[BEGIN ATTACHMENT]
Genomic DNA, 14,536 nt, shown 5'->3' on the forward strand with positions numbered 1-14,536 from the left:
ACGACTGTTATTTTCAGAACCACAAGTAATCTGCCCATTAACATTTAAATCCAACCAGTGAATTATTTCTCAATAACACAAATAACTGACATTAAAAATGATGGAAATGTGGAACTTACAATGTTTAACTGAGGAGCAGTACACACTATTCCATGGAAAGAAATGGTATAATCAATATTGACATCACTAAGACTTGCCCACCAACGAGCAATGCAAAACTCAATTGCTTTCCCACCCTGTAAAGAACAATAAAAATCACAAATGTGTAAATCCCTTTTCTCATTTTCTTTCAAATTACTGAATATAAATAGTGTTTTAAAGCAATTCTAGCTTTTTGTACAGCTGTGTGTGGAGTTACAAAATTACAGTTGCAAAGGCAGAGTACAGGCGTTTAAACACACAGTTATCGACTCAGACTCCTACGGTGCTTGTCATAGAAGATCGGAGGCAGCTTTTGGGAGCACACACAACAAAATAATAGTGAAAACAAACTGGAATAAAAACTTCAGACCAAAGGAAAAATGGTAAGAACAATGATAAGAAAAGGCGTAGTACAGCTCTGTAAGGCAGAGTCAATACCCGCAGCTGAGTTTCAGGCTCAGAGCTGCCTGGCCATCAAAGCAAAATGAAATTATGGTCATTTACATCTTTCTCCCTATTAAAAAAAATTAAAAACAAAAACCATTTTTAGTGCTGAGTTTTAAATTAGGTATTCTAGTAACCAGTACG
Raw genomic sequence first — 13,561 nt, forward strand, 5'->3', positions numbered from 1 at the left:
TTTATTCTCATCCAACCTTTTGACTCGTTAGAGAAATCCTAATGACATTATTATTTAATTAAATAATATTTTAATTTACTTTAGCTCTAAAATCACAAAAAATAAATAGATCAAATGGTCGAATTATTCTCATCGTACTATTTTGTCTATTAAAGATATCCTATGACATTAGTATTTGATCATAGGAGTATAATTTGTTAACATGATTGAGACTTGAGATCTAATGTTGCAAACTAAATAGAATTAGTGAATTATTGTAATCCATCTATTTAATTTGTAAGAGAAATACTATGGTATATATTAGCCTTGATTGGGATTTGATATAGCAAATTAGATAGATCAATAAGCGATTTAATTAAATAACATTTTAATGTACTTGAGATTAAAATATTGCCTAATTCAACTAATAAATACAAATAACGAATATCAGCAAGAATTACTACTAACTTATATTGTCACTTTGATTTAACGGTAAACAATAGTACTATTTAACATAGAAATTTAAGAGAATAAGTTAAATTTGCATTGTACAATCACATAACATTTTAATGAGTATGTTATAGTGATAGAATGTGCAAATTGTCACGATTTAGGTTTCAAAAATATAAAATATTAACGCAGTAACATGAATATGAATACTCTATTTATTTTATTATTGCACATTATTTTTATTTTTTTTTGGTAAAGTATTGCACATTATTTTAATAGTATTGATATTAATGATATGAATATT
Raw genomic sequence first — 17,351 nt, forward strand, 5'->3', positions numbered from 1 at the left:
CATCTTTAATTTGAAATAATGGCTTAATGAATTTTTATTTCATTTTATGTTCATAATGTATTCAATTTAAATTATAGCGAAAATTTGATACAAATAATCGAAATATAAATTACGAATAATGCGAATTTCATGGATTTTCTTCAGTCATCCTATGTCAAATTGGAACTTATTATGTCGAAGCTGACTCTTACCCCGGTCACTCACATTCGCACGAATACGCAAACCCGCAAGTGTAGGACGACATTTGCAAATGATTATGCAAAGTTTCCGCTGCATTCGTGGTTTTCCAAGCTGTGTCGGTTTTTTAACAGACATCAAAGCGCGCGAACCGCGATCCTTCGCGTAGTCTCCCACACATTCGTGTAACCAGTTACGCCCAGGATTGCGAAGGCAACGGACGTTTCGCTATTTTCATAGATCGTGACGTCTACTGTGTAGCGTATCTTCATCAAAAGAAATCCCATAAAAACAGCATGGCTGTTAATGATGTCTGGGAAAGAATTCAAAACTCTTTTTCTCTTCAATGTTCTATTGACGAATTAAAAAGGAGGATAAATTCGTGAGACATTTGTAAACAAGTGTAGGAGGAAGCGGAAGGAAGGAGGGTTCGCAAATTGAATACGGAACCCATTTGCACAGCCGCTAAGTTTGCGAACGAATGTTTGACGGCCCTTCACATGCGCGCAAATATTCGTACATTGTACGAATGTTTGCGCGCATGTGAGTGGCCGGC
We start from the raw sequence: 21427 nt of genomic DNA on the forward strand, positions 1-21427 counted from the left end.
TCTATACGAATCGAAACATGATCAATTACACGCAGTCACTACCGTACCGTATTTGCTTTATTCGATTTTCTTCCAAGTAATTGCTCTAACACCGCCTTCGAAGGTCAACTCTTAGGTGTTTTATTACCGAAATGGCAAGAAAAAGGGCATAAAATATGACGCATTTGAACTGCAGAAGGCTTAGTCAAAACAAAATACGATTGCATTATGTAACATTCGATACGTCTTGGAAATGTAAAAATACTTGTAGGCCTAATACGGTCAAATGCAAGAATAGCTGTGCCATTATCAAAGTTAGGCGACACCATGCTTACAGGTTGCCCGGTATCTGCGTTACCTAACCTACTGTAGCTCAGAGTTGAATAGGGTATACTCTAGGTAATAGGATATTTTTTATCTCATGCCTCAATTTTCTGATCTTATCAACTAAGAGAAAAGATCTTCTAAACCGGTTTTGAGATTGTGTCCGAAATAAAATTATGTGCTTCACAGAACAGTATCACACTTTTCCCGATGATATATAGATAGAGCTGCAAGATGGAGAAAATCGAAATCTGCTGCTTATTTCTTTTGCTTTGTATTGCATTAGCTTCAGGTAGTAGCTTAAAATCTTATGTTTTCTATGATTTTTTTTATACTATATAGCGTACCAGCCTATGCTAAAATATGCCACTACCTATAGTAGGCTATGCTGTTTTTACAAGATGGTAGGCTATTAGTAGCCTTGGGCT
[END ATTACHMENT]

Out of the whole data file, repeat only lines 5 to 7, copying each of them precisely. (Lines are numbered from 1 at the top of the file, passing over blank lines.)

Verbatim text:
Raw genomic sequence first — 17,351 nt, forward strand, 5'->3', positions numbered from 1 at the left:
CATCTTTAATTTGAAATAATGGCTTAATGAATTTTTATTTCATTTTATGTTCATAATGTATTCAATTTAAATTATAGCGAAAATTTGATACAAATAATCGAAATATAAATTACGAATAATGCGAATTTCATGGATTTTCTTCAGTCATCCTATGTCAAATTGGAACTTATTATGTCGAAGCTGACTCTTACCCCGGTCACTCACATTCGCACGAATACGCAAACCCGCAAGTGTAGGACGACATTTGCAAATGATTATGCAAAGTTTCCGCTGCATTCGTGGTTTTCCAAGCTGTGTCGGTTTTTTAACAGACATCAAAGCGCGCGAACCGCGATCCTTCGCGTAGTCTCCCACACATTCGTGTAACCAGTTACGCCCAGGATTGCGAAGGCAACGGACGTTTCGCTATTTTCATAGATCGTGACGTCTACTGTGTAGCGTATCTTCATCAAAAGAAATCCCATAAAAACAGCATGGCTGTTAATGATGTCTGGGAAAGAATTCAAAACTCTTTTTCTCTTCAATGTTCTATTGACGAATTAAAAAGGAGGATAAATTCGTGAGACATTTGTAAACAAGTGTAGGAGGAAGCGGAAGGAAGGAGGGTTCGCAAATTGAATACGGAACCCATTTGCACAGCCGCTAAGTTTGCGAACGAATGTTTGACGGCCCTTCACATGCGCGCAAATATTCGTACATTGTACGAATGTTTGCGCGCATGTGAGTGGCCGGC
We start from the raw sequence: 21427 nt of genomic DNA on the forward strand, positions 1-21427 counted from the left end.